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It is a list of schools and restaurants. It includes an office party, a gambling club, a citizenship class and one military base — and now a nightclub.
Graphic by Lisa Overton/NewsHour Weekend
Here is a look at the deadliest mass shootings in modern American history, where they happened, who was responsible and links to more comprehensive coverage of each.
Editor’s Note: These figures denote the number victims of each shooting and do not count the assailant(s) if killed in the attack.
1. Pulse nightclub. Orlando, FL. At least 49 killed. June 12, 2016.
2. Virginia Tech. Blacksburg, VA. 32 killed. April 16, 2007. Shooter was student at the university.
3. Sandy Hook Elementary. Newtown, CT. 27 killed. Dec. 14, 2012. Shooter was a 20-year-old who lived nearby but had no known direct connection with the school.
4. Luby’s Cafeteria. Killeen, TX. 23 killed. Oct. 16, 1991. Shooter was an unemployed man known for anger toward women, minorities.
5. McDonald’s. San Ysidro, CA. 21 killed. July 18, 1984. Shooter was a disgruntled former employee.
6. University of Texas Tower. Austin, Texas. 18 killed. Aug. 1, 1966. Shooter was a student at the university who shot his wife and mother before taking to the tower on campus.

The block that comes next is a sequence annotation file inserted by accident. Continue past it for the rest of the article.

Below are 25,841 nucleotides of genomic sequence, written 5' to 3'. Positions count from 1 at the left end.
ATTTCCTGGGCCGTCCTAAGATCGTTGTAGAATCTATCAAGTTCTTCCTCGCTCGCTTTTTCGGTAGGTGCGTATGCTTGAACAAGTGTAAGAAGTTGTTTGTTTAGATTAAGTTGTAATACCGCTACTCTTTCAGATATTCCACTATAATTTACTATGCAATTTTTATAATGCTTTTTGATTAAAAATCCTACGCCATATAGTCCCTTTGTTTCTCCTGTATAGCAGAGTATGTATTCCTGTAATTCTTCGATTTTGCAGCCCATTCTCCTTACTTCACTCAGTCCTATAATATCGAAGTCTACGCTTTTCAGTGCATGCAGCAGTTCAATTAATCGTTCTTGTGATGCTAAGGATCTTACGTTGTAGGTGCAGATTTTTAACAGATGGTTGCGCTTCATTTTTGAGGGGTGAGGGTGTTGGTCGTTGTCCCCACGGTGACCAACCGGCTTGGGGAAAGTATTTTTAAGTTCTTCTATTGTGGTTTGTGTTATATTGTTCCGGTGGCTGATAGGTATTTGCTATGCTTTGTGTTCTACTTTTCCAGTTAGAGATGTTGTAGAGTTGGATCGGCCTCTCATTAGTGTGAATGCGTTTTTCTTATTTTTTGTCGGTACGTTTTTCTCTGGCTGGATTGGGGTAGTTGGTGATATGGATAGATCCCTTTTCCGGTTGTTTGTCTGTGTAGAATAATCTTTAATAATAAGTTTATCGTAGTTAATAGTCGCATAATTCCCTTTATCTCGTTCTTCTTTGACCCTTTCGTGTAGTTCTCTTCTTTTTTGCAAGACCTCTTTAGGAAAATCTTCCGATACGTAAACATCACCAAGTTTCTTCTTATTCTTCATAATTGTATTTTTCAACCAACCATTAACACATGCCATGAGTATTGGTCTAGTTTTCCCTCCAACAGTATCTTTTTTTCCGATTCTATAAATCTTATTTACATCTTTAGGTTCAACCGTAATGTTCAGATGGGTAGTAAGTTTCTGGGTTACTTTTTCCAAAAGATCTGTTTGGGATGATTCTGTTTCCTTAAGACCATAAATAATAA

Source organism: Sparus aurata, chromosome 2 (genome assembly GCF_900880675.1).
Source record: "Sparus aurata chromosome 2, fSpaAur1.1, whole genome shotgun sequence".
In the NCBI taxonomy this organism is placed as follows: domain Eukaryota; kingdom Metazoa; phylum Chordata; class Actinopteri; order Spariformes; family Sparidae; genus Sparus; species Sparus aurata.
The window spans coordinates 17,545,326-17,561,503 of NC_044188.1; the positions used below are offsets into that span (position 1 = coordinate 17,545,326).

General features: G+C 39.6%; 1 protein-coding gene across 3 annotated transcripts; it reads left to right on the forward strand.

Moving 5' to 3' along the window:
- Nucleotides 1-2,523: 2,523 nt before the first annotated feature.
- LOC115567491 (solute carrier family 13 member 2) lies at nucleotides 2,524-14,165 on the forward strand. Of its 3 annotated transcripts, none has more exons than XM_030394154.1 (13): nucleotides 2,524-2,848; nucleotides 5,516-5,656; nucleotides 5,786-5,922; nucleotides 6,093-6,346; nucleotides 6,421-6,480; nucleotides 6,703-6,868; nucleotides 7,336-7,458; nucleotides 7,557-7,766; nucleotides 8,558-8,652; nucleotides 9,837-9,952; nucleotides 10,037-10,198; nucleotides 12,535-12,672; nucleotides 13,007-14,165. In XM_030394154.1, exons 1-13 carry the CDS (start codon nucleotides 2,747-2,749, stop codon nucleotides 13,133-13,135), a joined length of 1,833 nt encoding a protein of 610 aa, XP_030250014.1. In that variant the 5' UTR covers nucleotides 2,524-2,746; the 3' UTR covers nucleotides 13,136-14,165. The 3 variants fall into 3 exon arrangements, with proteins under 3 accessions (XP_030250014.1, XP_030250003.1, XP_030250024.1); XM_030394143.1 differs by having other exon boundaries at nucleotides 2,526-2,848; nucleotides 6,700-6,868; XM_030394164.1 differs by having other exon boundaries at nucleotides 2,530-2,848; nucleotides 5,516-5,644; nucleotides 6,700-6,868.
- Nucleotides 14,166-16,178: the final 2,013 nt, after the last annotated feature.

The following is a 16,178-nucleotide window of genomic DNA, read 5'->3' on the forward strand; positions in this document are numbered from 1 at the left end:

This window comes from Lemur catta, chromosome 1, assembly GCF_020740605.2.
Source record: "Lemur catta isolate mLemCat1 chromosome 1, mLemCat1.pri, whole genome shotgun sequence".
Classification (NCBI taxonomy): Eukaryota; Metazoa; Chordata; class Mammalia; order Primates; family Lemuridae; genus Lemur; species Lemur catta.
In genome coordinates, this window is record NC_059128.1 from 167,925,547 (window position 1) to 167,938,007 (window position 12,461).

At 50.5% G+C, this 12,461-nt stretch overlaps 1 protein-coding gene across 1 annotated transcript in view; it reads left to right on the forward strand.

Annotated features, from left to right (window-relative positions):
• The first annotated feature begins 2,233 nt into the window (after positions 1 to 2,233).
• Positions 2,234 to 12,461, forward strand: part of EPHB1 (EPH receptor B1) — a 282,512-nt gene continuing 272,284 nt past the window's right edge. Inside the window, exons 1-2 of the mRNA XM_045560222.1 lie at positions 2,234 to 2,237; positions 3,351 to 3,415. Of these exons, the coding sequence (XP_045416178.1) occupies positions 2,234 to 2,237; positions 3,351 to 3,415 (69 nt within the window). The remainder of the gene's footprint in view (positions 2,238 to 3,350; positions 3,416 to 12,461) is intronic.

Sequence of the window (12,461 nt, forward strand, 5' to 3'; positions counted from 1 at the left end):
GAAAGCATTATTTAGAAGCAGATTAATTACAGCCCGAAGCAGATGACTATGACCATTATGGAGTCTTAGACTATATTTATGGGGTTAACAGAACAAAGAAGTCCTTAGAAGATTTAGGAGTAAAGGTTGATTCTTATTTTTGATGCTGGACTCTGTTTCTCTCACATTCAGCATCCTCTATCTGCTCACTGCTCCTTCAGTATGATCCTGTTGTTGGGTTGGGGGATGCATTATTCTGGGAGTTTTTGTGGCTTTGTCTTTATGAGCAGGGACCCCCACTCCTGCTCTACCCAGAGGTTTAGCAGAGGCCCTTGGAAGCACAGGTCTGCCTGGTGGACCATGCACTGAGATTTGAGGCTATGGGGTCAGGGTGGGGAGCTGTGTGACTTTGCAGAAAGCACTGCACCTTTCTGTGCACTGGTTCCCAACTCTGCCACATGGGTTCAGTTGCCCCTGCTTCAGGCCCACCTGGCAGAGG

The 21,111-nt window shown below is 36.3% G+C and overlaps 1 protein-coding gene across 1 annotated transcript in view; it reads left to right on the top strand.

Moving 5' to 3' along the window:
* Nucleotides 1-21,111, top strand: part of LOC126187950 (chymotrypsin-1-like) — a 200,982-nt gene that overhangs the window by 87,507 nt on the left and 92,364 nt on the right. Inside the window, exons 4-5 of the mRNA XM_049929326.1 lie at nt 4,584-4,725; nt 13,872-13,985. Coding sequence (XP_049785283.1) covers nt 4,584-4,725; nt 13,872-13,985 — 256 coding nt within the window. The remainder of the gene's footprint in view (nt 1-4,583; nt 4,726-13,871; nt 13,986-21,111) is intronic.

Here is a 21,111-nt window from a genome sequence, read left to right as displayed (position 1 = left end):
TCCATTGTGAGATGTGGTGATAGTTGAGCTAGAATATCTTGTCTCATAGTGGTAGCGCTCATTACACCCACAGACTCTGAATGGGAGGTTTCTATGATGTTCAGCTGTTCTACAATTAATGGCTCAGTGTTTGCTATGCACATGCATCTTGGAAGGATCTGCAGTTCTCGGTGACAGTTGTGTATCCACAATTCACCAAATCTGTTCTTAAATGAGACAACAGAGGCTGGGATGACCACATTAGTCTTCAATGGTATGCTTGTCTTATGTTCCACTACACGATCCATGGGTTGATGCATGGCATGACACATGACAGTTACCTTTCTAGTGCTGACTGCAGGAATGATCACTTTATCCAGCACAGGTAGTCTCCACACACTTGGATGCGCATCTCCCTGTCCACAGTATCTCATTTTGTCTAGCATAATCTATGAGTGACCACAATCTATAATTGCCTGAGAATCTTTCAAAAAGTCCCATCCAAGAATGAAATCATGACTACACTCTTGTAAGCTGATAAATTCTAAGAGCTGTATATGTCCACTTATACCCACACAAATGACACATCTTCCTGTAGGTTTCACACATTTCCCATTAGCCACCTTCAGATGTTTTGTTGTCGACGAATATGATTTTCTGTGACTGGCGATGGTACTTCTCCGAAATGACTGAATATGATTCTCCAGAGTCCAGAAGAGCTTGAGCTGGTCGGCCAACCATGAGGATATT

7. Inland Regional Center holiday party. San Bernardino. 14 killed. Dec. 2, 2015. Two shooters were a married couple and Islamic extremists.
8. Post office in Edmond, OK. 14 killed. Aug. 20, 1986. Shooter was a disgruntled postal worker at the facility.
9. Columbine High School. Littleton, CO. 13 killed. April 20, 1999. Two shooters were students at the high school.
10. Fort Hood, TX. 13 killed. Nov. 5, 2009. Shooter was an Army psychiatrist on the base who shouted “Allahu Akbar,” or “God is Greatest,” as he opened fire.
11. Immigration center citizenship class. Binghamton, NY. 13 killed. April 3, 2009. Shooter was an immigrant connected with the facility.
12. Wah Mee gambling club. Seattle, WA. Feb. 18, 1983. 13 killed. Three shooters robbed their victims and then killed them.
Lisa Desjardins is a correspondent for PBS NewsHour, where she covers news from the U.S. Capitol while also traveling across the country to report on how decisions in Washington affect people where they live and work.
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